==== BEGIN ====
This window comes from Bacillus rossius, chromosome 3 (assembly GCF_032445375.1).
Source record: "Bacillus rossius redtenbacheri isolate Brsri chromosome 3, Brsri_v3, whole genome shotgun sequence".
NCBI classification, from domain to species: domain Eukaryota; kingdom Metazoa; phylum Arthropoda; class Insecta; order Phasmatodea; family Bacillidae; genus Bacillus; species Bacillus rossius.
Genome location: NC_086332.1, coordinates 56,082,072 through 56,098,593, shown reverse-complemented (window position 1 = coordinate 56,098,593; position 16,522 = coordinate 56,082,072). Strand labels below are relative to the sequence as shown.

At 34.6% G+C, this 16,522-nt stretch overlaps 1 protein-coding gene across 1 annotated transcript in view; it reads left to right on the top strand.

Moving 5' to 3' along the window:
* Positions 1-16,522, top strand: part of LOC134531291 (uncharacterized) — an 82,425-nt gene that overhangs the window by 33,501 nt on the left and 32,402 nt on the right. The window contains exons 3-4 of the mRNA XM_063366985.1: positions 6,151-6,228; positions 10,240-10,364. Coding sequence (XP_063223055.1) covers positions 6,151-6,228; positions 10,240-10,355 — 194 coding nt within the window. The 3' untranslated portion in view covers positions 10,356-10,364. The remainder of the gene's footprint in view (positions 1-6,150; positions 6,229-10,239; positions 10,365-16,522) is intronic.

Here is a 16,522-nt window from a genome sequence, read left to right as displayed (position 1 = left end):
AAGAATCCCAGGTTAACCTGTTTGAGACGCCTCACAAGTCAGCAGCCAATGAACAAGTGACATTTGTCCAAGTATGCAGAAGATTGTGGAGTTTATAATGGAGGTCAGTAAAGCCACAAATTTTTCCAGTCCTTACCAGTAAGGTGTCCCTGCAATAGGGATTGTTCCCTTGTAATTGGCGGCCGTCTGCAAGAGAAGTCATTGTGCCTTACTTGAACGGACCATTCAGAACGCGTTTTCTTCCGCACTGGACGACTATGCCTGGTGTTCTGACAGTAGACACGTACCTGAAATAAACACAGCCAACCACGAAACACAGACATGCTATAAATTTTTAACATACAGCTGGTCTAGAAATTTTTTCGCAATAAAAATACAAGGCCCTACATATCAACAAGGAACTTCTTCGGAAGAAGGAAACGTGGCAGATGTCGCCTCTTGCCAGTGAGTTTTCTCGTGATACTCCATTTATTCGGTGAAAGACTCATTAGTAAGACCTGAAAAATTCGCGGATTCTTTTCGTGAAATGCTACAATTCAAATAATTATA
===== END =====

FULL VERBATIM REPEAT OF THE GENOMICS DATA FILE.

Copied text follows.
This window comes from Bacillus rossius, chromosome 3 (assembly GCF_032445375.1).
Source record: "Bacillus rossius redtenbacheri isolate Brsri chromosome 3, Brsri_v3, whole genome shotgun sequence".
NCBI classification, from domain to species: domain Eukaryota; kingdom Metazoa; phylum Arthropoda; class Insecta; order Phasmatodea; family Bacillidae; genus Bacillus; species Bacillus rossius.
Genome location: NC_086332.1, coordinates 56,082,072 through 56,098,593, shown reverse-complemented (window position 1 = coordinate 56,098,593; position 16,522 = coordinate 56,082,072). Strand labels below are relative to the sequence as shown.

At 34.6% G+C, this 16,522-nt stretch overlaps 1 protein-coding gene across 1 annotated transcript in view; it reads left to right on the top strand.

Moving 5' to 3' along the window:
* Positions 1-16,522, top strand: part of LOC134531291 (uncharacterized) — an 82,425-nt gene that overhangs the window by 33,501 nt on the left and 32,402 nt on the right. The window contains exons 3-4 of the mRNA XM_063366985.1: positions 6,151-6,228; positions 10,240-10,364. Coding sequence (XP_063223055.1) covers positions 6,151-6,228; positions 10,240-10,355 — 194 coding nt within the window. The 3' untranslated portion in view covers positions 10,356-10,364. The remainder of the gene's footprint in view (positions 1-6,150; positions 6,229-10,239; positions 10,365-16,522) is intronic.

Here is a 16,522-nt window from a genome sequence, read left to right as displayed (position 1 = left end):
AAGAATCCCAGGTTAACCTGTTTGAGACGCCTCACAAGTCAGCAGCCAATGAACAAGTGACATTTGTCCAAGTATGCAGAAGATTGTGGAGTTTATAATGGAGGTCAGTAAAGCCACAAATTTTTCCAGTCCTTACCAGTAAGGTGTCCCTGCAATAGGGATTGTTCCCTTGTAATTGGCGGCCGTCTGCAAGAGAAGTCATTGTGCCTTACTTGAACGGACCATTCAGAACGCGTTTTCTTCCGCACTGGACGACTATGCCTGGTGTTCTGACAGTAGACACGTACCTGAAATAAACACAGCCAACCACGAAACACAGACATGCTATAAATTTTTAACATACAGCTGGTCTAGAAATTTTTTCGCAATAAAAATACAAGGCCCTACATATCAACAAGGAACTTCTTCGGAAGAAGGAAACGTGGCAGATGTCGCCTCTTGCCAGTGAGTTTTCTCGTGATACTCCATTTATTCGGTGAAAGACTCATTAGTAAGACCTGAAAAATTCGCGGATTCTTTTCGTGAAATGCTACAATTCAAATAATTATA